Fanning the Flames of Opportunity
Cyndee Gruden returns to her alma mater as the first female dean of CEPS
Cyndee Gruden portrait
Jeremy Gasowski
You often hear first-generation students say that college changed their lives, their path and what they thought was feasible. Many, in fact, say the experience showed them possibilities they never knew existed. Back in 1987, Cyndee Gruden ’91,’93G was one of those students. Today, she’s the first woman to be named dean of UNH’s College of Engineering and Physical Sciences (CEPS).

“I became a civil engineer because my parents worked in construction. I was an excellent student in math and science, so engineering seemed like a reasonable option,” she says. “I expected to receive my degree and work. I had no idea that I would spend my career in higher education. In fact, I had no idea that was even an option.”

Gruden credits UNH as the spark that allowed that idea to catch fire.

“I came to believe that I could excel in graduate school and that a graduate degree would benefit my personal and professional growth,” explains the Goffstown, New Hampshire, native, who recently served as vice provost for academic administration and faculty affairs at the University of Toledo. “Before the mentoring I received during my work study experience, I had never even considered graduate school.” 

“I had no idea that I would spend my career in higher education. In fact, I had no idea that was even an option.”
Now, as dean, she is on a mission to ensure current and future Wildcats can realize their full potential, as well. Her vision for CEPS students is that they achieve success that goes beyond the attainment of learning outcomes and career opportunities to include social and economic well-being, self-satisfaction and a passion for lifelong learning.

Though Gruden expects CEPS to undertake a range of efforts and initiatives in her time as dean, she singles out one as paramount: addressing the concerns that have surfaced from recent calls for social justice.

“I am committed to providing pathways for success to students of all backgrounds,” she says. “To do so, we need to create an inclusive and collaborative climate.”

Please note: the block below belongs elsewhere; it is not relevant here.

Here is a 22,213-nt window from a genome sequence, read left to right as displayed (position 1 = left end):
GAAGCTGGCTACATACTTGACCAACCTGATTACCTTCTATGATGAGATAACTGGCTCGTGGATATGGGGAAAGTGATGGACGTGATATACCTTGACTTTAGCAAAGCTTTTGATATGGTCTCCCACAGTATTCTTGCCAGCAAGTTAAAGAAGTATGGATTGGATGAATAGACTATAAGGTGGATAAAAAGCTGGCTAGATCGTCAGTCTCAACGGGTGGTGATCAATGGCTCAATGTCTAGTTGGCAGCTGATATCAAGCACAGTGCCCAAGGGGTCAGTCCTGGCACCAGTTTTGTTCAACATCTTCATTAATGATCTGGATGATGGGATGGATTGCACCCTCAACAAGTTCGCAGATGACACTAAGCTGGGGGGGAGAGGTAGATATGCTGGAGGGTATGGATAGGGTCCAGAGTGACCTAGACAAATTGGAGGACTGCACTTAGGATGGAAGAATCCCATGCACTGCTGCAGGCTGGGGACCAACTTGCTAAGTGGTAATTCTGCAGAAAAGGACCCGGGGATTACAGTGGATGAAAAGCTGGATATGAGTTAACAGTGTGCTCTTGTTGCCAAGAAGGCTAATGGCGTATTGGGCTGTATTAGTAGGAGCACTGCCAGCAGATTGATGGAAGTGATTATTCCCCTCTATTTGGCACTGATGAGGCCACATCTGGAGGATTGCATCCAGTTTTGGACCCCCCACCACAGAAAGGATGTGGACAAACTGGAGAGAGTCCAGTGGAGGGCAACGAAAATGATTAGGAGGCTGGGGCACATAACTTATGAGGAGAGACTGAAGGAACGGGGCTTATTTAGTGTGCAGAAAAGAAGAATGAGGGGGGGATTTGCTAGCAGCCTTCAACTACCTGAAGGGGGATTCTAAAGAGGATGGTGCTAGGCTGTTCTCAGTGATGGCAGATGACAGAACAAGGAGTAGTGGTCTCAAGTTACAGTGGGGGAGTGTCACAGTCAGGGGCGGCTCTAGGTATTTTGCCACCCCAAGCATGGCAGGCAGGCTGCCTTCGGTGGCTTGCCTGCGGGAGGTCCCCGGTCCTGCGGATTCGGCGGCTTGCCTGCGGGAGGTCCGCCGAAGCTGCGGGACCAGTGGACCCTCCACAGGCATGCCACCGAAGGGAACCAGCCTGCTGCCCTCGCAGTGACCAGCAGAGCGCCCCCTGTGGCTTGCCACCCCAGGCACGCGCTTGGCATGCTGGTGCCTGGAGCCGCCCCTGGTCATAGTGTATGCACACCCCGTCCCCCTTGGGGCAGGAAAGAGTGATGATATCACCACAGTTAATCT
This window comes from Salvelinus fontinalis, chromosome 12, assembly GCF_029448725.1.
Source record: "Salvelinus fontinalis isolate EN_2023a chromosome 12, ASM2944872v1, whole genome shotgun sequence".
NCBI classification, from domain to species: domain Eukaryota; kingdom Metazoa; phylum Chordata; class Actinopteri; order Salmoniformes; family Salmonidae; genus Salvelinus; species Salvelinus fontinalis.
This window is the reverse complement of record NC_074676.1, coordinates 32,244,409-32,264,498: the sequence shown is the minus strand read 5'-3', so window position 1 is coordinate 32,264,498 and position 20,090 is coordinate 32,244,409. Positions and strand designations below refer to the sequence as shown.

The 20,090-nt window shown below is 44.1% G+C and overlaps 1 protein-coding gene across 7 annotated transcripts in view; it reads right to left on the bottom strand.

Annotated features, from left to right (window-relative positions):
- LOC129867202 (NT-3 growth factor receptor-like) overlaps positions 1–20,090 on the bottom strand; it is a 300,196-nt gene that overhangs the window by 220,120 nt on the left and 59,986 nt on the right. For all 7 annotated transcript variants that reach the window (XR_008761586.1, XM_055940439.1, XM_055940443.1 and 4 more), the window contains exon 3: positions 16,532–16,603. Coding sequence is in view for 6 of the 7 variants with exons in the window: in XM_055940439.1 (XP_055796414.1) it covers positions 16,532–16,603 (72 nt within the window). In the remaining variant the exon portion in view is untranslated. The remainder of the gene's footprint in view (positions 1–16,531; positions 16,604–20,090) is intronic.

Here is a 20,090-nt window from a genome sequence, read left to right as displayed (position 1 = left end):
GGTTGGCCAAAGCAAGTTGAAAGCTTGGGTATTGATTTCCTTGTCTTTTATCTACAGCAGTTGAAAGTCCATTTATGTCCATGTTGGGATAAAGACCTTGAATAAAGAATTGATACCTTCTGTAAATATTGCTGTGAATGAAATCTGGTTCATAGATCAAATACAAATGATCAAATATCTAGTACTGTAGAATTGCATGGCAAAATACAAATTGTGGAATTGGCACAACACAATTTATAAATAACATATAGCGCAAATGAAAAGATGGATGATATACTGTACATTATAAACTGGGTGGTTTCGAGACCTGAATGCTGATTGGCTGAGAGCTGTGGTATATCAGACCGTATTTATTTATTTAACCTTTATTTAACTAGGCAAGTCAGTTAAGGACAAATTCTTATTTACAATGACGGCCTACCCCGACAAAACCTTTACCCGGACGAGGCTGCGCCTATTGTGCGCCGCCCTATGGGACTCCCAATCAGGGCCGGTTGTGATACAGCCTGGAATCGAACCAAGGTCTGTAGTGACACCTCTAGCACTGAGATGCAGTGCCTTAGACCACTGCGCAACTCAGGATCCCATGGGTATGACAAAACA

Gruden wants to accelerate the college’s efforts to increase diversity, equity and inclusion both as a moral imperative and because diverse perspectives drive the productivity, creativity and innovation needed to meet emerging challenges. The recent establishment of the CEPS Diversity, Equity and Inclusion committee is a start in that process.

“We must educate ourselves on how our institution can make all people feel welcomed, supported and respected so that we may attract, retain and develop diverse talent at UNH,” she says.

UNH’s commitment to student success and its designation as a top-tier research institution drew Gruden back to her roots. She plans to build on the existing academic and research excellence through the collective development of a new strategic plan that is likely to focus on interdisciplinary collaboration, strengthening talent pipelines and deepening community engagement.

These new opportunities will also require change — including the development of academic programs in emerging formats and modalities — to thrive in a competitive market. The pandemic has accelerated this shift, and Gruden expects some of the changes are here to stay. She wants to ensure that CEPS remains ahead of the curve.

Her experience in Toledo’s College of Graduate Studies will help. There, she led the launch of progressive marketing, recruitment and enrollment strategies — an effort that involved managing faculty and staff representing more than 4,200 students and 750 faculty members in 170-plus graduate programs. She was recognized multiple times for her excellence in teaching, research, outreach and engagement, reflecting both her administrative work and her academic focus on applied environmental biology and stormwater asset monitoring.

In returning to UNH, Gruden notes the many upgrades to academic buildings and laboratories but says the beauty of the campus and UNH’s most important asset — its dedicated faculty — remain unchanged.

“The faculty and staff are still clearly committed to student achievement and well-being, both academic and personal,” says Gruden, who replaces Chuck Zercher. “I am eager to work with them to provide our students with a world-class educational experience that will transform their lives and the communities around them.”

— Brooks Payette ’12